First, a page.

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In Fabric's commentary on consumerism

By Sara Century
In Fabric

Director Peter Strickland is known for creating strange, dreamy films that toe the line between bizarre humor and existential horror. Prior releases like 2012's Berberian Sound Studio and 2014's The Duke of Burgundy have delighted in finding the secret vulnerabilities of lonely people and taking a deeper look at what happens when their at-surface quirky interests become more and more extreme. Minor obsessions that grow rapidly more demanding until they consume everything have been the common thread between all of his movies.

In Fabric, with its focus around the role of consumerism in our modern world, is perhaps his most successful outing so far when it comes to marrying a sharp social criticism with tender remorse for the faceless victims of our society.

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At face value, this film is about a killer dress. Recently single mom Sheila attempts to navigate a depressing life in which she seems to have little control. Her son tells her that his dad has already found a "new bird" and never even thought to bring it up to her. He himself has a quasi-live-in girlfriend who is rude and bullies Sheila in her own home right in front of her oblivious son. She works at a bank in which her coworkers snitch on her for long bathroom breaks, and her managers force compassion while antagonizing her at length over minor infractions. Sheila is tired, emotionally drained, disrespected, and it all makes her feel invisible.

Desperately seeking something outside of her life to give her joy, she is compelled to a local department store by bizarre, flashy advertisements. There, she purchases an "artery red" dress after being ruthlessly pressured by the enigmatic salesperson, Ms. Luckmore. Luckmore's dialogue is hilarious and profoundly quotable for anyone who has ever worked in retail. She appears all the way throughout the film in her own cryptic, surreal vignettes. Sometimes she is trying to make sales, sometimes she's behind the scenes putting herself into a box until the shop opens the next morning.

Sheila finds that the dress is becoming increasingly violent, and just as we think she's had some kind of a breakthrough in freeing herself of the garment only to have it dashed away, the narrative changes foot entirely, focusing now on washing machine repairperson Reg, who has his own drunken encounter with the dress Sheila once wore. Naturally, his life, carefully planned to be as boring and heteronormative as possible, flies entirely off the rails under the influence of the dress. While Sheila sought deeper meaning, Reg is almost infuriatingly incapable of ambition, which does not go unnoticed by his fiancee, Babs. She tries to get to the root of the problem behind the dress, and the film takes this opportunity to go fully off the rails into dream logic and surrealism.

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Marianne Jean-Baptiste does an incredible job as Sheila, conveying the quiet despair of her life and somehow keeping a perfectly straight face while Fatma Mohamed's brilliant and hilarious Ms. Luckmore spouts consumerist absurdities (such as "Dimensions and proportions transcend the prisms of our measurements" and "The hesitation in your voice, soon to be an echo in the recess in the spheres of retail.") Though Reg and Babs' story is entertaining, it is Sheila's journey through the Lonely Hearts personal ads and her attempts at self-assertion that the movie finds its surprisingly heartfelt emotional center. In a film where blatant criticism of capitalism veers wildly into surrealist poetics and back into hilarious hyper-seriousness at the drop of a hat, there is no way the story would be as emotionally relevant as it feels without her.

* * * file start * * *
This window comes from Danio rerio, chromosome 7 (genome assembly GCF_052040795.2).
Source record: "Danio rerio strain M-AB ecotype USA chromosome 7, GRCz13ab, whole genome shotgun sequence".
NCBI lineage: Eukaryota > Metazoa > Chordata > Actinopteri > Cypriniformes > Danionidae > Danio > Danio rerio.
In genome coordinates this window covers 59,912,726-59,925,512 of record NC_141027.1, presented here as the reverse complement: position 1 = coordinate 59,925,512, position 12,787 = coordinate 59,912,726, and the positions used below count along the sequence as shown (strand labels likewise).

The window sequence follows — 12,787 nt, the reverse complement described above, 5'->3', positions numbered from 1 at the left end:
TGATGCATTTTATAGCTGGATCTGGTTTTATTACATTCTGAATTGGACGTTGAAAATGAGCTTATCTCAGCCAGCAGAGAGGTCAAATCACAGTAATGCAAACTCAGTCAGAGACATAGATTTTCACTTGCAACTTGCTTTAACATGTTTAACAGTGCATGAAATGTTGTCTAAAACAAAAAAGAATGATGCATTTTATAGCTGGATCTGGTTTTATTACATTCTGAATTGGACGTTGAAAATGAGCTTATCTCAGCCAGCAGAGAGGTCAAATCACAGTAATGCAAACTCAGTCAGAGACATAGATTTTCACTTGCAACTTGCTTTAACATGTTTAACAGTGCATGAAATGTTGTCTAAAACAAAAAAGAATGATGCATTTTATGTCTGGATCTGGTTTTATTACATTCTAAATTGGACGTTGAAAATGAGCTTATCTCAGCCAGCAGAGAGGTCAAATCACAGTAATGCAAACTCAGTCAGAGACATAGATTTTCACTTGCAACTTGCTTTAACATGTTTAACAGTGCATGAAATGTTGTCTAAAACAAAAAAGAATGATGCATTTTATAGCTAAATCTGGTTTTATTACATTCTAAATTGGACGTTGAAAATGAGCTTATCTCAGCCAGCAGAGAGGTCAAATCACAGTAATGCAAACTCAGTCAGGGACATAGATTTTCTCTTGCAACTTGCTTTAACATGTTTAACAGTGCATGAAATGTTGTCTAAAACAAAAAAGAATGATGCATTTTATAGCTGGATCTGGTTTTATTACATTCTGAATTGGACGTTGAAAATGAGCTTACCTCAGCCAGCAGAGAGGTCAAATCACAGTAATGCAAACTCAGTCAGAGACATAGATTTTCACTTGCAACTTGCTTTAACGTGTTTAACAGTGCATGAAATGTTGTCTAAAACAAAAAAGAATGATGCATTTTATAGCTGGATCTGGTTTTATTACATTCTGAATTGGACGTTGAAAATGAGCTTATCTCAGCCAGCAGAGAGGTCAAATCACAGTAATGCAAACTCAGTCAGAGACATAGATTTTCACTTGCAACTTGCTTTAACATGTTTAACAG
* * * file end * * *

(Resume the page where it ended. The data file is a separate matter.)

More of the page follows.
In Fabric is not exactly subtle when it comes to its critique; this movie clearly sees capitalism as a farce that, even at its very worst, is so ridiculous that it's hard to take it seriously. This echoes our very real way of shrugging off the brutality behind consumerism, the horror of which we only become aware of all too late. Even if you're aware of its power, you can't help but laugh at its excess. Even if you see through the advertising, the advertising also sees through you. Even if you remove the dress, the dress has already made its mark.

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Following seemingly disparate stories of a handful of people that are stuck in a rut built for them by the dictates of modern life, In Fabric makes a lot of salient points about the way our society so often encourages us to express our identities via objects that can be bought and sold. Our avoidance towards engaging with the substance of our own characters takes on demonic new dimensions in the form of a literal killer dress that destroys the lives of all who come into contact with it. What at first seems to be a bastion soon transforms into a curse.

The central villain of the story is a piece of cloth, an inanimate object, a fantasy given life, things that haunt our day-to-day lives but never materialize as anything more than the energy we ourselves put into them. The closer we look, the more we see the insidious truth behind the lies consumerism tells us, but as In Fabric ultimately reveals, even being aware of these traps does not ensure safe passage out of them.

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